These two girls are just examples of a growing problem in the country. Our young people are either entirely oblivious to the social and political state of our world or they never question anything that they are told about it. Communists and Marxists such as Kim Jong-il and Che Guevara have become pop stars to them, faces not to remember so that horrors won't be repeated, but to be made into a trendy t-shirt. Some of the loudest voices I heard screaming on campus made no sense, and if you asked them to explain to you what they meant, many times they could not. I fear it's because they really didn't know themselves. Professor so-and-so said this and Dr. such-and-such said that, but they never put the words to the test. If they get the news at all, it may be from a passing glance at one source, taking little time to compare stories or think on the views of the people reporting on them.
I had the privilege of speaking briefly on a radio talk show in the height of the town hall meetings in 2009. I was in my final year at university and had spoken to our congressman at our local town hall. Afterword the host approached me and I spoke with him that next Monday. One of the questions that he asked at the time was if students at my university (or students in general) thought much about the subjects at hand. The specific question was directed towards health care, but it really could be broadened to "Do young adults care about the social and political issues at hand?"
I answered this in two parts. The first was to note that often when people on campus found that I was politically aware and active, they automatically assumed that I was an Obama supporter and a liberal and/or progressive and/or left-leaning individual. I was often insulted by it, but it did bring about the general understanding that many of those that were vocal - not always informed, as noted earlier in the example of the girl wearing a man's face on a t-shirt that she really had no understanding of, but vocal - in the academic arena were much more left leaning. Young, impressionable, they were just the next wave of people that put little thought into their theories and to whom facts were easily moved about for their own meanings.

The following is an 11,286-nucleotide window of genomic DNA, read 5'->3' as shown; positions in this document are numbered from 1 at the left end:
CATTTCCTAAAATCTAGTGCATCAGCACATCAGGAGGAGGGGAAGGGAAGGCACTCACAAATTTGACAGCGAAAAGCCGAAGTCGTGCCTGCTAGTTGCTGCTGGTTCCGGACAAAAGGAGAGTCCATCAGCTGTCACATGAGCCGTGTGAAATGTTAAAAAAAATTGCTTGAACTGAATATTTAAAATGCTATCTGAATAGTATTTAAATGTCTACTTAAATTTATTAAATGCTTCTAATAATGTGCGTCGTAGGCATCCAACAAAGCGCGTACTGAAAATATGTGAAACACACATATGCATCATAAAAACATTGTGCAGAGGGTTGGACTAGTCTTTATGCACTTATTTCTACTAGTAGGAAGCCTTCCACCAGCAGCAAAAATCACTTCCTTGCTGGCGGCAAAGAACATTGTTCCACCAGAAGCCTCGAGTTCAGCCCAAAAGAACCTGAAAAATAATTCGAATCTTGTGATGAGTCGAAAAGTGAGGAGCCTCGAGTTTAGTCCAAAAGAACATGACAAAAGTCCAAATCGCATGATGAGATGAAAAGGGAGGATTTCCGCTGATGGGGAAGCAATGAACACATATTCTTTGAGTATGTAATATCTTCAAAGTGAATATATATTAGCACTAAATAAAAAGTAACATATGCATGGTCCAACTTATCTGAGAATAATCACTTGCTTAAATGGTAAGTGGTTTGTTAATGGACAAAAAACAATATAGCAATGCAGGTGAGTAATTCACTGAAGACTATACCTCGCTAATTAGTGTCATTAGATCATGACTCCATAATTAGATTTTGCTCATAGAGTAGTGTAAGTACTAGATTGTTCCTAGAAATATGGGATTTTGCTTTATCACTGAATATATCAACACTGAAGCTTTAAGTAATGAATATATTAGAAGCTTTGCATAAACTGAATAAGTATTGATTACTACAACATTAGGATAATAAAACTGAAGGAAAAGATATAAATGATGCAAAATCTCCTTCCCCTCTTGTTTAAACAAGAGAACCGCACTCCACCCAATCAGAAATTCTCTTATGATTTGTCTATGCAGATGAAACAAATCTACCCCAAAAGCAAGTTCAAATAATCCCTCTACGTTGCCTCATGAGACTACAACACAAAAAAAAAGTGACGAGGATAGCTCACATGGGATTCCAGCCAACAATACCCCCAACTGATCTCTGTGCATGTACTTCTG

The second part was to say that my generation (the Baby Boomer's kids) are, by great numbers, very lazy (which is funny, as we live in a technology driven world that should provide countless opportunities for self education and very little excuse beyond a particular brand of apathy to allow oneself to be unaware of what is happening around them). If it feels good to them, if it sounds nice or pretty they are all in. They don't put thought into it, they react. I commented at the time that students had a bad habit of getting so caught up in school, tests, and papers that they would push off their responsibility to focus on the nation as well, thinking that when they graduated that they would have more time.
I finished my undergraduate program two years ago. Between work, writing, and some semblance of a social life I find that there is still little time if I do not make it. I will continue to stand by the words that I said that morning on air: When you wake up and you graduate (or you get to that place in your job that you can take a breath), and you realize that your liberties have been stripped while you were in school (or working), then what good is that?
The problem is that they don't pay attention enough to know it. It's the boiling frog issue. Cliche, yes, but true nevertheless. Decades of propaganda (cloaked under the title of academic freedom so that anything can be said) have filtered in since birth and I'm not sure many of them realize that they do not think for themselves.
All in all we live in a very different world than the one that produced the Nathan Hales and the Benjamin Tallmadges of the late 18th century. You see people gather to yell and to protest, but most of my generation have no clue of the rich history of protest that our country developed from. All they know is that they want something and they'll get it in any way that they can, even if it is at the expense of someone else. A man or woman that thinks like that is easily controlled. We've seen this throughout history, but they would never know it. They never care to.